TEXARKANA, Texas (KETK) – A Texarkana man was sentenced to 30 years in federal prison for selling thousands of fake oxycontin pills that contained fentanyl resulting in the deaths of three people.

U.S. Attorney Damien Diggs announced on Wednesday that the sentencing happened after Terrance Peacock, also known as “T,” 32, pleaded guilty to conspiracy to possess with intent to distribute fentanyl resulting in death.

Information presented in court said that between November 2018 and March 2022, he conspired with at least three others, including his brother Michael Peacock to distribute:

  • Fentanyl
  • Methamphetamine
  • Marijuana
  • A synthetic opioid known as U-47700.

“Three victims died and one had to be resuscitated after being administered Narcan after ingesting fake M-30 pills containing fentanyl that they had purchased directly from either Terrance Peacock or his brother, Michael Peacock,” the U.S. Attorney’s Office said in a release.

A release said that Peacock and his co-conspirators distributed thousands of blue pills stamped to mimic 30 mg oxycontin pills, known as “M-30s.” However, officials said the pills were counterfeits that instead contained fentanyl.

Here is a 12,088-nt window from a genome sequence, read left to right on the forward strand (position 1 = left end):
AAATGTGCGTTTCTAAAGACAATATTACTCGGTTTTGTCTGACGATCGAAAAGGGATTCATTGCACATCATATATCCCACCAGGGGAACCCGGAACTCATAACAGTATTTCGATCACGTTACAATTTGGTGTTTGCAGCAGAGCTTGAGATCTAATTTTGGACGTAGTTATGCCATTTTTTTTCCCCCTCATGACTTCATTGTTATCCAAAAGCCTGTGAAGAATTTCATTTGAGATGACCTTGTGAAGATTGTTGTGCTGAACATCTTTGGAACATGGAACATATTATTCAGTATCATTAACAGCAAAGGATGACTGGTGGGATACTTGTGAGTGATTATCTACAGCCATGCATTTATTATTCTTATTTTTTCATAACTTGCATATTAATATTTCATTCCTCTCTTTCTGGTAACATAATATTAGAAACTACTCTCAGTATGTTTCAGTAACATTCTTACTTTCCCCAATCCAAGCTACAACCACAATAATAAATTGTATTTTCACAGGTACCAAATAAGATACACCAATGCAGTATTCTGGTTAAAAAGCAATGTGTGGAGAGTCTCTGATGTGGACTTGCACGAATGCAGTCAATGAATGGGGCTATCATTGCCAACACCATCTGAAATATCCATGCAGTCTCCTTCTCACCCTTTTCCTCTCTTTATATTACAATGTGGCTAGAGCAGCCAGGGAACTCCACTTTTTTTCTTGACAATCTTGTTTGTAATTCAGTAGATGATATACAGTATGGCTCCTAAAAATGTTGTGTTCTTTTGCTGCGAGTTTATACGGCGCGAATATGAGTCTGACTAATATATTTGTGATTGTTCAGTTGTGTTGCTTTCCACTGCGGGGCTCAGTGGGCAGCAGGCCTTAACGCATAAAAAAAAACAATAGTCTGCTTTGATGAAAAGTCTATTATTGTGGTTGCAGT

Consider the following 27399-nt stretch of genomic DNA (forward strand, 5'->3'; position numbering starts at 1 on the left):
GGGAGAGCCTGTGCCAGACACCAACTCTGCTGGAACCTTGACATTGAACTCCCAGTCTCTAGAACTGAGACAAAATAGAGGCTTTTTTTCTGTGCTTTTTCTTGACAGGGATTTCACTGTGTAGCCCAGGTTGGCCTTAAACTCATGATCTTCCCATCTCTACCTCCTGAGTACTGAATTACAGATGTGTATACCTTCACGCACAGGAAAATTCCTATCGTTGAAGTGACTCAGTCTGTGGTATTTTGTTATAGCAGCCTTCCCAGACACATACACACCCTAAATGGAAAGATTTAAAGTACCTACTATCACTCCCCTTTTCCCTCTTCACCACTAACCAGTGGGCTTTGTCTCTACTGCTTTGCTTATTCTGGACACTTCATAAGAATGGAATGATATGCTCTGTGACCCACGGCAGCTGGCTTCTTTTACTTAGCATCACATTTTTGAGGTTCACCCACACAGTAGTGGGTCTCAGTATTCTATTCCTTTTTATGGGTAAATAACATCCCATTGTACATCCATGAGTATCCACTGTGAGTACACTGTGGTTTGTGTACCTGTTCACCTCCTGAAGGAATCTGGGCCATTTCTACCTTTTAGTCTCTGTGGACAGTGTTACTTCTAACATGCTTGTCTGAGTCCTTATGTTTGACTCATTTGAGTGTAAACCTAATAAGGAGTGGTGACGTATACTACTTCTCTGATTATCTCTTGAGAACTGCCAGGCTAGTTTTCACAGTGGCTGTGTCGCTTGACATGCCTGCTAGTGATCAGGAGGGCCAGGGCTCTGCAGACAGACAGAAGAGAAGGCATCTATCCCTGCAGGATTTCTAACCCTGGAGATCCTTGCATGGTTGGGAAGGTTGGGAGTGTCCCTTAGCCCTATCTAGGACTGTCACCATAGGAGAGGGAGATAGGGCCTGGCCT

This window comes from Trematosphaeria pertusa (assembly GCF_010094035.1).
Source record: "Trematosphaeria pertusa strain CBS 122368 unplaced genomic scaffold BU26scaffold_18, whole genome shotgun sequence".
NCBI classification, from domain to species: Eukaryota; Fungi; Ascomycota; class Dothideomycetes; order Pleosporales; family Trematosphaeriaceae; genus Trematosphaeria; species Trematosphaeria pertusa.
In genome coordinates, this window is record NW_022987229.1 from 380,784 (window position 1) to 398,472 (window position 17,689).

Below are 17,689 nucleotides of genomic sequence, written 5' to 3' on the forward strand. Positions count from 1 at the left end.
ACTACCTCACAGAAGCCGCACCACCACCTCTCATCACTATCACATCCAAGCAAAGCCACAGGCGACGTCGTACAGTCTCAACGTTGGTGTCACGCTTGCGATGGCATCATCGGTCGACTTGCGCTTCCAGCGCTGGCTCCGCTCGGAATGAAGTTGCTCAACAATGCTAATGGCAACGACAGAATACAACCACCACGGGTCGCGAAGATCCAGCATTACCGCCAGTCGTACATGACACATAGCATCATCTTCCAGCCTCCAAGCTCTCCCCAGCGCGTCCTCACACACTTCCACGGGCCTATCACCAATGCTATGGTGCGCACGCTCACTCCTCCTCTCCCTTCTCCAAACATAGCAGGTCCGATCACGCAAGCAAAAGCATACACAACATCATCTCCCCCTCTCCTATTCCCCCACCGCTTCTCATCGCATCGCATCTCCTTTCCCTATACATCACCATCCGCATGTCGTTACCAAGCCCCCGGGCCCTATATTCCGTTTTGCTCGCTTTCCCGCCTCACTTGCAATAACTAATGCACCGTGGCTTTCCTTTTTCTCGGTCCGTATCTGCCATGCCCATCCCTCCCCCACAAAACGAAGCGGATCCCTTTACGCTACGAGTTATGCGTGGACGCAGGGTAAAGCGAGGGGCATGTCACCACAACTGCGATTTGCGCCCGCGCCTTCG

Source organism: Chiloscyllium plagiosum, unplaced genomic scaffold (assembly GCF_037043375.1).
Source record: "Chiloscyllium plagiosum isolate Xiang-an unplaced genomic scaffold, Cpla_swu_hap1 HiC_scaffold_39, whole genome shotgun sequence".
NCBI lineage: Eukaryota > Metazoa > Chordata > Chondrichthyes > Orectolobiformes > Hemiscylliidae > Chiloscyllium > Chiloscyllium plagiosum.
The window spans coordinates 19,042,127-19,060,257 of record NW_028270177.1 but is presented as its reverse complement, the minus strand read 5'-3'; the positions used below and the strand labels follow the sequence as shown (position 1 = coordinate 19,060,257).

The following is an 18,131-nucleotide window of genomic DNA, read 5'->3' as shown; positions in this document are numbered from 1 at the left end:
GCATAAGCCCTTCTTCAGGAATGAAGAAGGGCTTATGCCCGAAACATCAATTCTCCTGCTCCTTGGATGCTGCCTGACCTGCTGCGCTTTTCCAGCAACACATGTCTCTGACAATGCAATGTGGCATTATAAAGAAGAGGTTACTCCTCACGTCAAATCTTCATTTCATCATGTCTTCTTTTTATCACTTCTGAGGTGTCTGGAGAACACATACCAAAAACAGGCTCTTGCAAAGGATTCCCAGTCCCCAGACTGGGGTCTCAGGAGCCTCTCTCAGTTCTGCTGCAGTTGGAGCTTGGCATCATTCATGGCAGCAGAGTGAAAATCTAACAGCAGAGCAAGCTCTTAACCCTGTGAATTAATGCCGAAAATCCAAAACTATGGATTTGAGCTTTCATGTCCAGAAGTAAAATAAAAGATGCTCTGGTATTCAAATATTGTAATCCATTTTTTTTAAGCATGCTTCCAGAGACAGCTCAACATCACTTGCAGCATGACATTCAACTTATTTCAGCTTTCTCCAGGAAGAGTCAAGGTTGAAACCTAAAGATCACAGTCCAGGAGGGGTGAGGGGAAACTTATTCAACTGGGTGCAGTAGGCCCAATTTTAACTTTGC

“Peacock and his co-conspirators also sold thousands of pills marketed as ecstasy but contained methamphetamine and caffeine,” officials said. “Multiple firearms were seized from the defendants during the execution of search warrants at their homes and stash houses.”

Michael Peacock and Justin Owens have pleaded guilty and are awaiting sentencing. The U.S. Attorney’s Office said co-defendant Deablo Lewis is scheduled for trial in January 2024.

“Fentanyl kills indiscriminately, and this defendant chose to sell counterfeit M-30 pills that ultimately claimed the lives of three victims,” Diggs said. “The defendant recognized the inevitable consequences of peddling poison and chose greed over the preciousness of life.  Today’s significant sentence should send a powerful message to those who choose to distribute fentanyl resulting in death—the Eastern District of Texas will aggressively prosecute these cases to assist in combatting the opioid epidemic that has claimed the lives of so many victims.”